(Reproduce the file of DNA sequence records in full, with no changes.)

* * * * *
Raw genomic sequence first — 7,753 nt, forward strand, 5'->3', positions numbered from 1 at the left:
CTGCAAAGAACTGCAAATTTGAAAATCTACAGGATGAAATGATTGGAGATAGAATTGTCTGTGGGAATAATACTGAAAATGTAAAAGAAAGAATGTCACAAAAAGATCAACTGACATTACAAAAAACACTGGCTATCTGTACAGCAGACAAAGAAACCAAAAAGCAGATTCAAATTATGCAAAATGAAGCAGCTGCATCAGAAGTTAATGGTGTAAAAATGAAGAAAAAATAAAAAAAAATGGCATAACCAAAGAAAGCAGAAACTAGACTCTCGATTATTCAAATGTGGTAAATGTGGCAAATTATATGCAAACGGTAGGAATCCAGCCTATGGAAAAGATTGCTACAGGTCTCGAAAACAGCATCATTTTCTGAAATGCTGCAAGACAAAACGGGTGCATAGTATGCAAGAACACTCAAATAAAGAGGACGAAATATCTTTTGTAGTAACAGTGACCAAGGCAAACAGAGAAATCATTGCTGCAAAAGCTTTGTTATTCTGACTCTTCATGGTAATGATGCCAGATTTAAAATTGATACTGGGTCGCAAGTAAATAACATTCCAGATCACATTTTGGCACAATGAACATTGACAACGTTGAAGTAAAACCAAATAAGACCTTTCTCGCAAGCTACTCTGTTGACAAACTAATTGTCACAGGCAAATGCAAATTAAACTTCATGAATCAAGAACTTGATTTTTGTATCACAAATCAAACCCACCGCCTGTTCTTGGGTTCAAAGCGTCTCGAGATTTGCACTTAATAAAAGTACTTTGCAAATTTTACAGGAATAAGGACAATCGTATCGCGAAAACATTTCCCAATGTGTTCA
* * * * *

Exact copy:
Raw genomic sequence first — 7,753 nt, forward strand, 5'->3', positions numbered from 1 at the left:
CTGCAAAGAACTGCAAATTTGAAAATCTACAGGATGAAATGATTGGAGATAGAATTGTCTGTGGGAATAATACTGAAAATGTAAAAGAAAGAATGTCACAAAAAGATCAACTGACATTACAAAAAACACTGGCTATCTGTACAGCAGACAAAGAAACCAAAAAGCAGATTCAAATTATGCAAAATGAAGCAGCTGCATCAGAAGTTAATGGTGTAAAAATGAAGAAAAAATAAAAAAAAATGGCATAACCAAAGAAAGCAGAAACTAGACTCTCGATTATTCAAATGTGGTAAATGTGGCAAATTATATGCAAACGGTAGGAATCCAGCCTATGGAAAAGATTGCTACAGGTCTCGAAAACAGCATCATTTTCTGAAATGCTGCAAGACAAAACGGGTGCATAGTATGCAAGAACACTCAAATAAAGAGGACGAAATATCTTTTGTAGTAACAGTGACCAAGGCAAACAGAGAAATCATTGCTGCAAAAGCTTTGTTATTCTGACTCTTCATGGTAATGATGCCAGATTTAAAATTGATACTGGGTCGCAAGTAAATAACATTCCAGATCACATTTTGGCACAATGAACATTGACAACGTTGAAGTAAAACCAAATAAGACCTTTCTCGCAAGCTACTCTGTTGACAAACTAATTGTCACAGGCAAATGCAAATTAAACTTCATGAATCAAGAACTTGATTTTTGTATCACAAATCAAACCCACCGCCTGTTCTTGGGTTCAAAGCGTCTCGAGATTTGCACTTAATAAAAGTACTTTGCAAATTTTACAGGAATAAGGACAATCGTATCGCGAAAACATTTCCCAATGTGTTCA